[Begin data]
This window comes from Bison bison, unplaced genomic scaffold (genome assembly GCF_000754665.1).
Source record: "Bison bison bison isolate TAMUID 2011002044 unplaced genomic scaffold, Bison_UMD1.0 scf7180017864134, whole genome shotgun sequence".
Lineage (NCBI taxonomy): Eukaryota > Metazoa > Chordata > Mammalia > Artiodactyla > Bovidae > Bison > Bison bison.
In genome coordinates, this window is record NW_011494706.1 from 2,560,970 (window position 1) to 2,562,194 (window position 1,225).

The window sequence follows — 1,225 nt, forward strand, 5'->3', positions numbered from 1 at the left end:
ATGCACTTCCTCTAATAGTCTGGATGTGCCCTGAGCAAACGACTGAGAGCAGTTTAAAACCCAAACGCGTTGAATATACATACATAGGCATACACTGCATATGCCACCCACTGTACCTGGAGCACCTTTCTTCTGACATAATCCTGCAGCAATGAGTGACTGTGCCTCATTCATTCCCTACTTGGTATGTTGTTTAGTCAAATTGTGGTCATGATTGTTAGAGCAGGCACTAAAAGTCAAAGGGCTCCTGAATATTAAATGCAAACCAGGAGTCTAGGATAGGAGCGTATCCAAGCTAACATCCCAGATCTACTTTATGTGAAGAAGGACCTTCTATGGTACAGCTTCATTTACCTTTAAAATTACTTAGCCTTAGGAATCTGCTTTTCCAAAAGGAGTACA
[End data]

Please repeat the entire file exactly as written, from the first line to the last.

This window comes from Bison bison, unplaced genomic scaffold (genome assembly GCF_000754665.1).
Source record: "Bison bison bison isolate TAMUID 2011002044 unplaced genomic scaffold, Bison_UMD1.0 scf7180017864134, whole genome shotgun sequence".
Lineage (NCBI taxonomy): Eukaryota > Metazoa > Chordata > Mammalia > Artiodactyla > Bovidae > Bison > Bison bison.
In genome coordinates, this window is record NW_011494706.1 from 2,560,970 (window position 1) to 2,562,194 (window position 1,225).

The window sequence follows — 1,225 nt, forward strand, 5'->3', positions numbered from 1 at the left end:
ATGCACTTCCTCTAATAGTCTGGATGTGCCCTGAGCAAACGACTGAGAGCAGTTTAAAACCCAAACGCGTTGAATATACATACATAGGCATACACTGCATATGCCACCCACTGTACCTGGAGCACCTTTCTTCTGACATAATCCTGCAGCAATGAGTGACTGTGCCTCATTCATTCCCTACTTGGTATGTTGTTTAGTCAAATTGTGGTCATGATTGTTAGAGCAGGCACTAAAAGTCAAAGGGCTCCTGAATATTAAATGCAAACCAGGAGTCTAGGATAGGAGCGTATCCAAGCTAACATCCCAGATCTACTTTATGTGAAGAAGGACCTTCTATGGTACAGCTTCATTTACCTTTAAAATTACTTAGCCTTAGGAATCTGCTTTTCCAAAAGGAGTACA